Along with voting to end the government shutdown, House Democrats will focus on passing the new rules package for the House Thursday. The intent of most of the procedurally focused rules is to “restore regular order and bring integrity back to this institution,” said incoming House Rules Chairman James McGovern (D-MA), in a statement explaining the changes. Among parliamentary changes, they’re adding some significant policy-oriented rules. A key one, given a completely unstable and unpredictable executive, is to disarm the debt ceiling. They’ll revive the “Gephardt Rule” from the days of Rep. Dick Gephardt’s tenure decades ago, which automatically raises the debt ceiling when the House passes a budget. It will take away the ability of Trump and the Freedom Caucus types to take the debt ceiling hostage.
They will also include an authorization to intervene in the Texas lawsuit against the Affordable Care Act, since the Department of Justice is refusing to defend the law. Additionally, they’re including a provision instructing the House counsel “to immediately explore all possible legal options” to respond to the Trump administration’s power grab to impose more stringent work requirements on people receiving food stamps against the will of Congress. The rules also create a select committee on the climate crisis, and one to consider proposals to “modernize and improve” congressional operations.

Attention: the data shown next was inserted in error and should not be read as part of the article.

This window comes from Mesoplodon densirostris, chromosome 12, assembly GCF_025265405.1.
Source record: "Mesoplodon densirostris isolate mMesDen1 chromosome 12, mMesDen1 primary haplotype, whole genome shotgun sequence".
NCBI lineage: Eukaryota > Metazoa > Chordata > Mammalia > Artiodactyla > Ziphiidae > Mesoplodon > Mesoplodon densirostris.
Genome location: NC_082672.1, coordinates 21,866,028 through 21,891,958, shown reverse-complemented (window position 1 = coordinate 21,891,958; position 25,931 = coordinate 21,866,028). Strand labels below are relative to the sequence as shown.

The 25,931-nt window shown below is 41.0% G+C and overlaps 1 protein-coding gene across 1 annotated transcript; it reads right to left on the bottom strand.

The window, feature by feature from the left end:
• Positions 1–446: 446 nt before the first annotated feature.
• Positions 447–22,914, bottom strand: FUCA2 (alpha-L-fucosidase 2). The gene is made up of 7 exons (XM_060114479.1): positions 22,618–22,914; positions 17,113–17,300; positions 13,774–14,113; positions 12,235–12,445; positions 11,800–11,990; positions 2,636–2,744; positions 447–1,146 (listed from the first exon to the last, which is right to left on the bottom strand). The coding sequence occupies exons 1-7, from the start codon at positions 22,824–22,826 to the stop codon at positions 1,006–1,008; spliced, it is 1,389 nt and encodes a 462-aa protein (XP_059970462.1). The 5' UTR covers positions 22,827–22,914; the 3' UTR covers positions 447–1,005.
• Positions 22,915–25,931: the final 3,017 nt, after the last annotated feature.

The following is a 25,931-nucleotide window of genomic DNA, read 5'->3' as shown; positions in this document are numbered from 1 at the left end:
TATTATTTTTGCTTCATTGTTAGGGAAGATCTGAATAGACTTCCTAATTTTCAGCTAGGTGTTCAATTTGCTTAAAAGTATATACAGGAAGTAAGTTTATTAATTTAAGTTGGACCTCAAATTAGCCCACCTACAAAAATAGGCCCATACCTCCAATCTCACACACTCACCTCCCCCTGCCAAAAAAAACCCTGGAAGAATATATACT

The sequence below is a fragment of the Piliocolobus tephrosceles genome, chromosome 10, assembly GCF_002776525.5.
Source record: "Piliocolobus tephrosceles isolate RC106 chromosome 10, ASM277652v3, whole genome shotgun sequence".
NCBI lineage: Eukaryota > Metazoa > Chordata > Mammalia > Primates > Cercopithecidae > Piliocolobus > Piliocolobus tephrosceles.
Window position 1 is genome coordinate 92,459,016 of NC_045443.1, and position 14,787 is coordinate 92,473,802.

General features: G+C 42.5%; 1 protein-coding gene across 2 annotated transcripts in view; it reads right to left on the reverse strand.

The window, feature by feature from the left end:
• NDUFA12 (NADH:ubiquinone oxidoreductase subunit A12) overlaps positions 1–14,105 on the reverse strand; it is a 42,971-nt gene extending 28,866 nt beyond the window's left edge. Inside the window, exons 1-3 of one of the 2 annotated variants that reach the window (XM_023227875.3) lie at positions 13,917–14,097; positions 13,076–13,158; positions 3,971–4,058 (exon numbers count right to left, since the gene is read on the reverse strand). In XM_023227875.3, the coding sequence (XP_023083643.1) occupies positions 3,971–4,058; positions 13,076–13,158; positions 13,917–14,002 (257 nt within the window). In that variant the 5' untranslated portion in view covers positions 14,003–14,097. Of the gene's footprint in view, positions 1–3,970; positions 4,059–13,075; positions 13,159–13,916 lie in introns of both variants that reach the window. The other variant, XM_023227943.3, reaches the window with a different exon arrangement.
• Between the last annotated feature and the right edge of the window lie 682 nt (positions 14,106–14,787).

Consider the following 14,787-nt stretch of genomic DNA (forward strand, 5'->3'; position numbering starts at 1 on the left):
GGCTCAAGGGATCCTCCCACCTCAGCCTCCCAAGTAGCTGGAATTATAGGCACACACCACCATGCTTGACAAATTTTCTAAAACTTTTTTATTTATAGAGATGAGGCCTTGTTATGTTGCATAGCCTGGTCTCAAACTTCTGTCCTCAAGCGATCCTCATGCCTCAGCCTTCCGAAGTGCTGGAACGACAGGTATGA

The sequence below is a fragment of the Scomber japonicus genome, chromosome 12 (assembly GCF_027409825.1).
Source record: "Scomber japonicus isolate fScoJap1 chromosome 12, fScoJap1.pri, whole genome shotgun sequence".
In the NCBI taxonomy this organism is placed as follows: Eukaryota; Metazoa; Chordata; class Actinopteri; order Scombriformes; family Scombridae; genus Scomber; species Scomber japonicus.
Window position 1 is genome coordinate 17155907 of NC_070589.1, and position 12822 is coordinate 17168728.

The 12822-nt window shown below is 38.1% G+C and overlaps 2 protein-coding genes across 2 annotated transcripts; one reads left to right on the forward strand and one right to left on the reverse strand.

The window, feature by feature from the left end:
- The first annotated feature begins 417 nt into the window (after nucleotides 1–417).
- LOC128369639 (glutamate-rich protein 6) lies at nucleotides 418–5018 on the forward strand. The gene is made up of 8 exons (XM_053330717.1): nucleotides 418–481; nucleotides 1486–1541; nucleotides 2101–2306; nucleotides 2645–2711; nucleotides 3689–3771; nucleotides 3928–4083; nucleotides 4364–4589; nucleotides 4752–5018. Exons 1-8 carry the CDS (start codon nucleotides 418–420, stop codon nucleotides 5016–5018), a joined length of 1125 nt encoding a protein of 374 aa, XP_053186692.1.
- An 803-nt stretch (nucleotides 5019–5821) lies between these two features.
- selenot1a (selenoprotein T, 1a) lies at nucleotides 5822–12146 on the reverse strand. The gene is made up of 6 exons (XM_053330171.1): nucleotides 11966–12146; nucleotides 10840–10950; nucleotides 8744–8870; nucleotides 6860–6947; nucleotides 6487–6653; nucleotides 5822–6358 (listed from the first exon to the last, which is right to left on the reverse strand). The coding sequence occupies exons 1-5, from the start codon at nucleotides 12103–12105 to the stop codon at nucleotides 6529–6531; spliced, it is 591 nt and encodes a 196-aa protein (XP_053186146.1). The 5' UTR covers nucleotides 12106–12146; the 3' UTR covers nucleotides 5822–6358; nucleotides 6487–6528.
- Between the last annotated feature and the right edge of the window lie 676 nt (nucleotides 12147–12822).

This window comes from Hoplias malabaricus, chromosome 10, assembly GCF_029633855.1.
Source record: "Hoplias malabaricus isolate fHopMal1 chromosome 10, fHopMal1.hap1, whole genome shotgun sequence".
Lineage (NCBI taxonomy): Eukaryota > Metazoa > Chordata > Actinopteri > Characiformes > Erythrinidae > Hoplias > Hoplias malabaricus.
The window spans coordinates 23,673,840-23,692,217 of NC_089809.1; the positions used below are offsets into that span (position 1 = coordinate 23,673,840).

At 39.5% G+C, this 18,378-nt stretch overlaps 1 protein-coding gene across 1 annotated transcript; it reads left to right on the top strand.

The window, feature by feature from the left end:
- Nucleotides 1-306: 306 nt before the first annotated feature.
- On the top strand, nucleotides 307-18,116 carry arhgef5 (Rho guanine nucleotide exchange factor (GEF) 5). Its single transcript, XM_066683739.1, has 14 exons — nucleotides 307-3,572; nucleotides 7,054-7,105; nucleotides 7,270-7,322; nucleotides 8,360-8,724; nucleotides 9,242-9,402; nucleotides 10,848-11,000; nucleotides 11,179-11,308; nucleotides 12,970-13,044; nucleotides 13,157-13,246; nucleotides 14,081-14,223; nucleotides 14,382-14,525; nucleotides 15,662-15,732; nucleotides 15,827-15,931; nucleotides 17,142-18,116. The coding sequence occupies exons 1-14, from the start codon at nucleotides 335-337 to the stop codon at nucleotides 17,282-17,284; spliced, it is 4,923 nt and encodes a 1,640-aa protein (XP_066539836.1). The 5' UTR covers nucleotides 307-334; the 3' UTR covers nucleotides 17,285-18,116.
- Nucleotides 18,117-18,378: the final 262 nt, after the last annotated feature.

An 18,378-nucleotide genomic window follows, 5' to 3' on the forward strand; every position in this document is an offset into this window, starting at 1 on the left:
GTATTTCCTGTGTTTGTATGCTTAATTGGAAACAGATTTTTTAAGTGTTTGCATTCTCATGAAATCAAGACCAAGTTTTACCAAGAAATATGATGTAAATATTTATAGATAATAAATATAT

There are also some rules to bring the House more fully into the 21st century, including requiring that members accused of sexual harassment pay out of their own pocket to settle claims, banning discrimination in the House on the basis of sexual orientation, and allowing religious headdress—including headscarves, on the floor. They’ll require annual ethics training for all members, as well as setting new rules to prohibit both members and staff from sitting on corporate boards.
Procedural changes included require that a motion to vacate the chair can only be brought with a majority of either the Republican or Democratic conferences. That will hopefully tamp down the chaos the Freedom Caucus maniacs can attempt. Recall, it was a threat from Rep. Mark Meadows (R-NC) to bring up motion to vacate the chair that prompted then-Speaker John Boehner (R-MI) to give up the game. They’ll also revive the rule that requires 72 hours before major legislation gets a vote on the floor.
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